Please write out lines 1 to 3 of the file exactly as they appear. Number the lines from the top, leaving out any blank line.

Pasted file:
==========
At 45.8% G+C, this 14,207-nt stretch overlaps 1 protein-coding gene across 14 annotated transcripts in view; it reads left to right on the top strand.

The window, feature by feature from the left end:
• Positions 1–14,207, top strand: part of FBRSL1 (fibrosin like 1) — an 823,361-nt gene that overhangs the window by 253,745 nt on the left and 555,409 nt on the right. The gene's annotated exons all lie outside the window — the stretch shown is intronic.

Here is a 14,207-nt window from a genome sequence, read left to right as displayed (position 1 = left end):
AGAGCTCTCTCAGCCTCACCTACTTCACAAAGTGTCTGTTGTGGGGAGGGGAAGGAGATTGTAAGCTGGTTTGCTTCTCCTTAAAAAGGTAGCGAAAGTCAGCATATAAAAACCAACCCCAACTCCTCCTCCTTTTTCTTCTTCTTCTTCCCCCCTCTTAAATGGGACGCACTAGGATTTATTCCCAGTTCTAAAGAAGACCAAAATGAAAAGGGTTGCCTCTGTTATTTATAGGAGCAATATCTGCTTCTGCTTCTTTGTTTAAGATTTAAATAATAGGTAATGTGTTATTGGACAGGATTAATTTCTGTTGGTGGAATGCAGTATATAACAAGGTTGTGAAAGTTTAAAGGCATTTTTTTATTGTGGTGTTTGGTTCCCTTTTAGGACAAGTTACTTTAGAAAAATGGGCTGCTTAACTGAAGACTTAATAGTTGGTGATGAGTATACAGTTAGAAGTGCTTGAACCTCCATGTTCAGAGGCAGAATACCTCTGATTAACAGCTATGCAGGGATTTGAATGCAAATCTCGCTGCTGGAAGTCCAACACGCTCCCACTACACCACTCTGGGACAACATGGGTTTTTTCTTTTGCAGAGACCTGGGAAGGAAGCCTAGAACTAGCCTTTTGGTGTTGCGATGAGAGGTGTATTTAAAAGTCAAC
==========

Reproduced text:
At 45.8% G+C, this 14,207-nt stretch overlaps 1 protein-coding gene across 14 annotated transcripts in view; it reads left to right on the top strand.

The window, feature by feature from the left end:
• Positions 1–14,207, top strand: part of FBRSL1 (fibrosin like 1) — an 823,361-nt gene that overhangs the window by 253,745 nt on the left and 555,409 nt on the right. The gene's annotated exons all lie outside the window — the stretch shown is intronic.